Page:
Quebec's Healthcare to Hire 1,500 Asylum Seekers | CIN
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Quebec Healthcare to Hire 1,500 Asylum Seekers to Join the Workforce



Asylum Seekers

Quebec’s healthcare industry is gearing up for a transformative influx of talent, as Employment Minister Kateri Champagne Jourdain announces plans to hire 1,500 asylum seekers over the next three years.

The initiative, facilitated by community organizations in Montreal and Quebec City, aims to fill critical roles such as patient-care aides, kitchen and maintenance staff, and administrators. To cut, applicants are expected to hold valid work permits and possess an intermediate level of French. However, this exciting development is just one aspect of a larger narrative arriving in Canada’s immigration landscape.

Aiding Asylum Seekers

Amidst this call for healthcare professionals in Quebec, a surge in asylum claims has been noted, fueled by changes in visa requirements. The closure of Roxham Road in March redirected asylum seekers to alternative entry points, resulting in a substantial increase in claims processed at Canadian airports.

Notably, Quebec accounted for the majority of these claims, indicating a shift in migration patterns. This rise is further attributed to Ottawa’s strategic waiver of eligibility requirements for visitor visas, providing asylum seekers with more accessible pathways into the country.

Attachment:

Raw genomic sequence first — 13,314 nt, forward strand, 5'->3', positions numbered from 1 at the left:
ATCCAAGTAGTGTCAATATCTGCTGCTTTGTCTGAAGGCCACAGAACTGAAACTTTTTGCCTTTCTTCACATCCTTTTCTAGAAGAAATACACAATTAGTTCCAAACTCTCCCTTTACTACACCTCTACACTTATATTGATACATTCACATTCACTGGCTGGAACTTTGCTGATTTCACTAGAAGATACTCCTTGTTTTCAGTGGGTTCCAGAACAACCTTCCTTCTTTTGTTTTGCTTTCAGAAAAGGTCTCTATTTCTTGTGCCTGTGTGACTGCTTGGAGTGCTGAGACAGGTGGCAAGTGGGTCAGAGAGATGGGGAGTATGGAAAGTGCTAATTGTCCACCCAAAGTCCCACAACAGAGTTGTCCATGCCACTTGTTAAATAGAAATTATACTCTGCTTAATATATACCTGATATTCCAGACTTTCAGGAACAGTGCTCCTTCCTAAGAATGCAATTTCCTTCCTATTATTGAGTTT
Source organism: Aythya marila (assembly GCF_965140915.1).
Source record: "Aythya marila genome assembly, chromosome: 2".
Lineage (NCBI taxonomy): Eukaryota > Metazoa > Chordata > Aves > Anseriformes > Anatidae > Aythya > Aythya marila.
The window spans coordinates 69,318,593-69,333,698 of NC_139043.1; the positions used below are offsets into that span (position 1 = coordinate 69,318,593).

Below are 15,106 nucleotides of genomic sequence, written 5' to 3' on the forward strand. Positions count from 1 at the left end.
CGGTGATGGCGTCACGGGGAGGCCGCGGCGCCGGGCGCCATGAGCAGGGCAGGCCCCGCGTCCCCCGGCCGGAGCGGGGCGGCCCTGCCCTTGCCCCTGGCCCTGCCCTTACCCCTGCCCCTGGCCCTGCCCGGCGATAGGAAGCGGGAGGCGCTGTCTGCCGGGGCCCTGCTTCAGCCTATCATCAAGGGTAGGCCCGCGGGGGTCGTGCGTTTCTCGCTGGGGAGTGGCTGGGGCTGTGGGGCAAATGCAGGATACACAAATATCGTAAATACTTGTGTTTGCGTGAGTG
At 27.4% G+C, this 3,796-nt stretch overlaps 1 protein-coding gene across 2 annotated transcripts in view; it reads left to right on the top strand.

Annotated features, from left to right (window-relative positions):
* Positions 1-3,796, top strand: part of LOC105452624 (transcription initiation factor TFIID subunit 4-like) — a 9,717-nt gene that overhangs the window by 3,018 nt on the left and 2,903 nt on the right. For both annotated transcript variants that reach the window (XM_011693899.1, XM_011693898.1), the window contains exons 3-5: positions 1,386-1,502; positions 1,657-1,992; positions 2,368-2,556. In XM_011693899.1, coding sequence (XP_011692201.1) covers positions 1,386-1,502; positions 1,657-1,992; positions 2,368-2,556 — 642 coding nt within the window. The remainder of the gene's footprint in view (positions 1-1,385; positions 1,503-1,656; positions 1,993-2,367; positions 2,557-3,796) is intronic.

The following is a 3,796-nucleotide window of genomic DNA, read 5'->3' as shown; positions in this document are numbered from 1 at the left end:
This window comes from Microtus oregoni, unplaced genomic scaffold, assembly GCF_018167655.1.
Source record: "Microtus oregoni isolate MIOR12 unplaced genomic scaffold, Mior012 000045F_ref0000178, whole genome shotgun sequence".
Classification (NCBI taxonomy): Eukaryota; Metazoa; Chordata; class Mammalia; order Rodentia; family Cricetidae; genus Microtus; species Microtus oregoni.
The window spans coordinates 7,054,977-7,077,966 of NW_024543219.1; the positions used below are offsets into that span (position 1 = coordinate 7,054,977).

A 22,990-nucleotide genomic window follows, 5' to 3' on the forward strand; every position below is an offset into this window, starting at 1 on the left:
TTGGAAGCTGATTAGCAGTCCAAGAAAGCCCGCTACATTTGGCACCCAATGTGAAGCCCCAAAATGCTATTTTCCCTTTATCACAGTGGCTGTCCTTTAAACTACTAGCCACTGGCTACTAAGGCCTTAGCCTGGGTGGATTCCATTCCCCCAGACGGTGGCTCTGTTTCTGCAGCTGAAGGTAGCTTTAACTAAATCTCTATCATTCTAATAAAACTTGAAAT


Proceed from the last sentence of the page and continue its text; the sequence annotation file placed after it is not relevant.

Visitor Visa Waivers Impact

The decision to waive certain eligibility requirements for visitor visas, effective since February 28 and set to continue until the end of 2023, serves a dual purpose. Beyond simplifying the immigration process, the policy addresses the backlog in Immigration, Refugees, and Citizenship Canada (IRCC) inventories.


As Immigration Minister Marc Miller acknowledges, this surge in asylum seekers is a persistent challenge, emphasizing the need for comprehensive government action and investment to address the evolving dynamics of immigration. Quebec’s initiative to integrate asylum seekers into its healthcare sector not only underscores the province’s commitment to diversity but also reflects the broader changes in Canada’s immigration system. As the nation navigates a surge in asylum claims and adjusts visa requirements, the spotlight remains on the collaborative efforts needed to create a balanced and efficient immigration system. The unfolding narrative is a testament to Canada’s adaptability and openness, ensuring that its doors remain welcoming to those seeking opportunities and refuge.

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